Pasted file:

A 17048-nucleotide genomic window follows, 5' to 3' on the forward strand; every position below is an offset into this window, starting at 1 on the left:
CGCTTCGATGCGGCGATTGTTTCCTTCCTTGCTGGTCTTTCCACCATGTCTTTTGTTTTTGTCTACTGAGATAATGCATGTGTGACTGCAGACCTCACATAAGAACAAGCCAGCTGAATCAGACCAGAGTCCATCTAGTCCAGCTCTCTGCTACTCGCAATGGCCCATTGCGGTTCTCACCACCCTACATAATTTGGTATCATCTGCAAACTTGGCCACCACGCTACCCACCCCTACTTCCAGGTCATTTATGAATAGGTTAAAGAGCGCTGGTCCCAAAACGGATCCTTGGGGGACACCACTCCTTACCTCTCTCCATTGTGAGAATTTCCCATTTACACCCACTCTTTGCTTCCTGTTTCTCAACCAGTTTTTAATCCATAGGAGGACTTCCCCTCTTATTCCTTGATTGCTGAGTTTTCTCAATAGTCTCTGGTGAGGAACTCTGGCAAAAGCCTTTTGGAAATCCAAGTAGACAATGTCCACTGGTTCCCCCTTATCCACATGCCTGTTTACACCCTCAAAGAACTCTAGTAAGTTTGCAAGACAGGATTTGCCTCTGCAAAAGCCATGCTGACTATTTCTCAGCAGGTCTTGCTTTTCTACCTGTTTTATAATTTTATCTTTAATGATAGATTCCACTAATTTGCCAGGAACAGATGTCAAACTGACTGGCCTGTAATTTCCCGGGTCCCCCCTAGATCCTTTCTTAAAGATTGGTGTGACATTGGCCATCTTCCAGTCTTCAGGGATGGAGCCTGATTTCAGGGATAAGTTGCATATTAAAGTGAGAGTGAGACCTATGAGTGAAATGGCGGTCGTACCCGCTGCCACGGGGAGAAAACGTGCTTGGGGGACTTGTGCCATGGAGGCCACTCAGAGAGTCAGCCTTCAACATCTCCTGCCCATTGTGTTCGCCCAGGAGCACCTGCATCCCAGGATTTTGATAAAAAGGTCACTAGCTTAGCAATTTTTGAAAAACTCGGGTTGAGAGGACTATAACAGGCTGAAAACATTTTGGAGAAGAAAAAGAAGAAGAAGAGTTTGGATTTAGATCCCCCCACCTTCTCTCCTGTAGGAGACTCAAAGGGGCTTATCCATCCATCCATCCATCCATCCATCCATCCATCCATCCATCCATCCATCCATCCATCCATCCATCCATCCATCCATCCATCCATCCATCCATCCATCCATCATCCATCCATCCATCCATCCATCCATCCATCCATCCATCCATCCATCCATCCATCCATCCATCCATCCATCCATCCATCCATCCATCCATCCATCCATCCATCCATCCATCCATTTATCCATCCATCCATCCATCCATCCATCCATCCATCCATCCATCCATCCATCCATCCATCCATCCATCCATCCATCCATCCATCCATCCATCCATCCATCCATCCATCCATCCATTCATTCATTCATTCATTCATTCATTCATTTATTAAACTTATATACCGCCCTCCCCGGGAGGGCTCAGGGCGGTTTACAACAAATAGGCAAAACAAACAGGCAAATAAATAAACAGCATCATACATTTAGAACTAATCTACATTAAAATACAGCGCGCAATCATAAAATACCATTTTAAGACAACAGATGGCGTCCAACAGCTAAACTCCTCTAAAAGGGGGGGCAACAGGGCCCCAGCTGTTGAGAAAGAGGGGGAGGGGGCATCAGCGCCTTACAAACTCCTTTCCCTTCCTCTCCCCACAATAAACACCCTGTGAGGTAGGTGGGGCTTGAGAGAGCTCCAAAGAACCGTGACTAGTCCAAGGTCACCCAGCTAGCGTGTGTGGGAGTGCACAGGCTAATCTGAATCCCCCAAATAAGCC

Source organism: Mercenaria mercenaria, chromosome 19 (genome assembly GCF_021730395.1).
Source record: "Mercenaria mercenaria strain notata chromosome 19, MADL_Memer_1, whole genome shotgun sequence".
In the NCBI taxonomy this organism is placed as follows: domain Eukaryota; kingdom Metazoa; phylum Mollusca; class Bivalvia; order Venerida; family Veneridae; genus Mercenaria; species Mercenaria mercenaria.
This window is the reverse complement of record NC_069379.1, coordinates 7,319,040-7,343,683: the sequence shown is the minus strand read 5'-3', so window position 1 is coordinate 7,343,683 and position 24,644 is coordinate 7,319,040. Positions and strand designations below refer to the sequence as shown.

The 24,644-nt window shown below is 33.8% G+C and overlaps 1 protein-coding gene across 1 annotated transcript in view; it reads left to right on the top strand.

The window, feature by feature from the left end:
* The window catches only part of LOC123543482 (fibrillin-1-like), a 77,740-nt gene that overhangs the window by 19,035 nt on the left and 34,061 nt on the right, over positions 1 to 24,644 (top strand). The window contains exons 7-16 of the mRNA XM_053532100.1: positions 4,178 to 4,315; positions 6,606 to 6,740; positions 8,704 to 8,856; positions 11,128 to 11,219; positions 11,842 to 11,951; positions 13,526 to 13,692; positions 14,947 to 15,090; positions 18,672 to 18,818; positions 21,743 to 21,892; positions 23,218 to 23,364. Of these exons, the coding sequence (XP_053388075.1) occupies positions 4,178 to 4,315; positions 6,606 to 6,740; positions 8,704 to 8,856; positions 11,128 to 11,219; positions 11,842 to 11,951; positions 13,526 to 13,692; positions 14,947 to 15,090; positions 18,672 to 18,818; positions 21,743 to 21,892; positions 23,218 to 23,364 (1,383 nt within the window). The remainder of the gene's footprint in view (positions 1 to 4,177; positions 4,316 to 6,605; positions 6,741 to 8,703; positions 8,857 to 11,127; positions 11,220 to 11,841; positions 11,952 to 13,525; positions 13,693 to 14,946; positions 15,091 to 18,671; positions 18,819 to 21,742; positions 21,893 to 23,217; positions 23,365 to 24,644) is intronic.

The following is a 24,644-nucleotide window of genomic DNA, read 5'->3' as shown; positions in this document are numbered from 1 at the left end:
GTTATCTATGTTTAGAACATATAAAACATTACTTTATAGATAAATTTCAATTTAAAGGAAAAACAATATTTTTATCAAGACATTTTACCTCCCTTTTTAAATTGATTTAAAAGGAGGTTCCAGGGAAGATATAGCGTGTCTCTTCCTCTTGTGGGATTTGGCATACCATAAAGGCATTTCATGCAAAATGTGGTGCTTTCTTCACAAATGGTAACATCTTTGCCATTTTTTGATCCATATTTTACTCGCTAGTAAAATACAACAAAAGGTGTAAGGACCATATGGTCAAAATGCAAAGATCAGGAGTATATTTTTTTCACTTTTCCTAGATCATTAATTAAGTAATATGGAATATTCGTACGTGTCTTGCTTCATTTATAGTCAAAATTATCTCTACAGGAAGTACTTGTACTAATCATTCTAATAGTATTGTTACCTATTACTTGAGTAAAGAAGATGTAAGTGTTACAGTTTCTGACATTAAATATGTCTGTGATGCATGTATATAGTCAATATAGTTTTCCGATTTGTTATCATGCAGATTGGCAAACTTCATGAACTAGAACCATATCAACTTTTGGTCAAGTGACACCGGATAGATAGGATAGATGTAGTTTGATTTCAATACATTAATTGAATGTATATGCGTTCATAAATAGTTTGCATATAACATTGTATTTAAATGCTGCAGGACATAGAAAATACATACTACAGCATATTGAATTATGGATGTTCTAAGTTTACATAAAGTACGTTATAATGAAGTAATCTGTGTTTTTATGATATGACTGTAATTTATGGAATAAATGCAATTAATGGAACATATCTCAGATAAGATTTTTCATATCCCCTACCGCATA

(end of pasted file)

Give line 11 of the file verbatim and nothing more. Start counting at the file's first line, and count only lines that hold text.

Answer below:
GTTATCTATGTTTAGAACATATAAAACATTACTTTATAGATAAATTTCAATTTAAAGGAAAAACAATATTTTTATCAAGACATTTTACCTCCCTTTTTAAATTGATTTAAAAGGAGGTTCCAGGGAAGATATAGCGTGTCTCTTCCTCTTGTGGGATTTGGCATACCATAAAGGCATTTCATGCAAAATGTGGTGCTTTCTTCACAAATGGTAACATCTTTGCCATTTTTTGATCCATATTTTACTCGCTAGTAAAATACAACAAAAGGTGTAAGGACCATATGGTCAAAATGCAAAGATCAGGAGTATATTTTTTTCACTTTTCCTAGATCATTAATTAAGTAATATGGAATATTCGTACGTGTCTTGCTTCATTTATAGTCAAAATTATCTCTACAGGAAGTACTTGTACTAATCATTCTAATAGTATTGTTACCTATTACTTGAGTAAAGAAGATGTAAGTGTTACAGTTTCTGACATTAAATATGTCTGTGATGCATGTATATAGTCAATATAGTTTTCCGATTTGTTATCATGCAGATTGGCAAACTTCATGAACTAGAACCATATCAACTTTTGGTCAAGTGACACCGGATAGATAGGATAGATGTAGTTTGATTTCAATACATTAATTGAATGTATATGCGTTCATAAATAGTTTGCATATAACATTGTATTTAAATGCTGCAGGACATAGAAAATACATACTACAGCATATTGAATTATGGATGTTCTAAGTTTACATAAAGTACGTTATAATGAAGTAATCTGTGTTTTTATGATATGACTGTAATTTATGGAATAAATGCAATTAATGGAACATATCTCAGATAAGATTTTTCATATCCCCTACCGCATA